The Apple co-founder described his creative process in his book iWoz as follows:“I’m going to give you some advice that might be hard to take. That advice is: Work alone. Not on a committee. Not on a team.”

23. Barack Obama

The current president of the United States made history in 2008 by becoming the first African-American elected into the office. He’s also a known introvert. In fact, columnist David Brooks stated in the The New York Times, “Being led by Barack Obama is like being trumpeted into battle by Miles Davis. He makes you want to sit down and discern.”

sources ::: https://www.themuse.com/advice/presenting-23-successful-and-famous-introverts-who-prove-all-the-negative-stereotypes-wrong

Author:https://www.themuse.com/author/inc

The Simple Secret to Receiving Criticism at Work—and Being Able to Move On

happy face

 

Why is it that a single negative comment can ruin your day—even if it was otherwise good? And how come, even if your performance review is overwhelmingly positive, it’s the one “area of improvement” that sticks in your mind?

Turns out, you’re not overly sensitive—it’s just the human condition. Scientists have found that our brains place a lot more emphasis on negative comments than they do on positive ones. If you want to get all academic, it’s called “negativity bias.” And what it means is that even if you receive a ton of compliments (“Your presentation was great!”), you’ll probably get stuck on the one negative remark in the bunch (“Slide 10 was pretty confusing”).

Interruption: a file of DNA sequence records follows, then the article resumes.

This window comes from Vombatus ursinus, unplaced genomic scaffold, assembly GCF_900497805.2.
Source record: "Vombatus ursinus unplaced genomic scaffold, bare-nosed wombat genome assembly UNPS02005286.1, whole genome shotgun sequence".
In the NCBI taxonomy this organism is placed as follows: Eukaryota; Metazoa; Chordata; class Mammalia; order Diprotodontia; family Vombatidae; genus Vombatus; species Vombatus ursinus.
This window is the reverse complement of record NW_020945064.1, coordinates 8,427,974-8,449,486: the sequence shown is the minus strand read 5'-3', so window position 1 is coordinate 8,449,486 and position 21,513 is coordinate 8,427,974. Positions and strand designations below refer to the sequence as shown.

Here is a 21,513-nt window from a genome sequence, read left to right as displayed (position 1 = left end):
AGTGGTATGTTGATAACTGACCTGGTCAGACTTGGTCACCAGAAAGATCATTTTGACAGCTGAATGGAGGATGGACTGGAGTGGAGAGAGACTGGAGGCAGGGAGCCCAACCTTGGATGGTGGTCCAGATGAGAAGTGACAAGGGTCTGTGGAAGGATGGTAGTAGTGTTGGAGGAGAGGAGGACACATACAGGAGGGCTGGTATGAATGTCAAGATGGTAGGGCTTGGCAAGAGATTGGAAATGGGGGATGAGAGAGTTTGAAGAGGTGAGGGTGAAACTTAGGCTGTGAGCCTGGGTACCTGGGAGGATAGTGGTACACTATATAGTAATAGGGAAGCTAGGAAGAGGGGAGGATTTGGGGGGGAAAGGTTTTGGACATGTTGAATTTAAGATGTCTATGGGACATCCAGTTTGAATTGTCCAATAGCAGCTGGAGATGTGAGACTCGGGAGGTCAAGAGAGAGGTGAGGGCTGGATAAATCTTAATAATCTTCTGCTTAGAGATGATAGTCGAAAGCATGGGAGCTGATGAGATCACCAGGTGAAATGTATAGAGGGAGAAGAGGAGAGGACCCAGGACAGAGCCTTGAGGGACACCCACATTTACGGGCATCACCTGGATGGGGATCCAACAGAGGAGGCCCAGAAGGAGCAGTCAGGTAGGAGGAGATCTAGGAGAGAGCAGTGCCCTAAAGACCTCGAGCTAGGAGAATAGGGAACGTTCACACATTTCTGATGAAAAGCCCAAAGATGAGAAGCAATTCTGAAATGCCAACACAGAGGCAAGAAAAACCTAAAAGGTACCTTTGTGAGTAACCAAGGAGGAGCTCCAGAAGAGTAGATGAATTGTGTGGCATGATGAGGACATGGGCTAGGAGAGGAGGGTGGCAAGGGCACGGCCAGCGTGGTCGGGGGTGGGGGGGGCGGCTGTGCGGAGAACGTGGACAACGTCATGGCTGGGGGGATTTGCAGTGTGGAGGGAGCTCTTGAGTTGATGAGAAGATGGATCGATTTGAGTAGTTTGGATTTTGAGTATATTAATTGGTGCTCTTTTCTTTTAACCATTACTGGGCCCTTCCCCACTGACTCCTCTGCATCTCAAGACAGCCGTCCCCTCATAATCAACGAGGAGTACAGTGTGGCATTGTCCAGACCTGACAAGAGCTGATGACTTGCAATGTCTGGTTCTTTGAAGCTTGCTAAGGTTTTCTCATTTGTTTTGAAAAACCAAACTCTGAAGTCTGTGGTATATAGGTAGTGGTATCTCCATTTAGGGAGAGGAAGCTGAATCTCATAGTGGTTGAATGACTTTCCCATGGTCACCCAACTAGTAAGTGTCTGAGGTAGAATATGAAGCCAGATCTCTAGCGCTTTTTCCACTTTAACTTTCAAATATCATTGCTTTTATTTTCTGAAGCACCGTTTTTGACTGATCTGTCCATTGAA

The good news is, you’re not just stuck with those bad thoughts perpetually swirling around in your head—there’s a research-backed way to offset the negativity.

Entrepreneurs Sean McCabe and Ben Toalson recently said that for every 10 hours of negativity in your life, you should have 50 hours of positivity. Or, to put it simply, for every one negative commentyou receive, offset it with five positive ones. (Though, this is more of a guideline than a hard and fast rule—for example, some people might need 10 positive compliments for every one mean comment.)

So, how can you control that?

It’s surprisingly easy, actually. Increase the number of optimistic and helpful people in your life, while ridding yourself of those who always leave you feeling badly. The more positive people surrounding you, the more positive feedback you’ll get. That’s basic math. And while you shouldn’t banish everyone who criticizes you, you can seek out people who understand how constructive feedback works.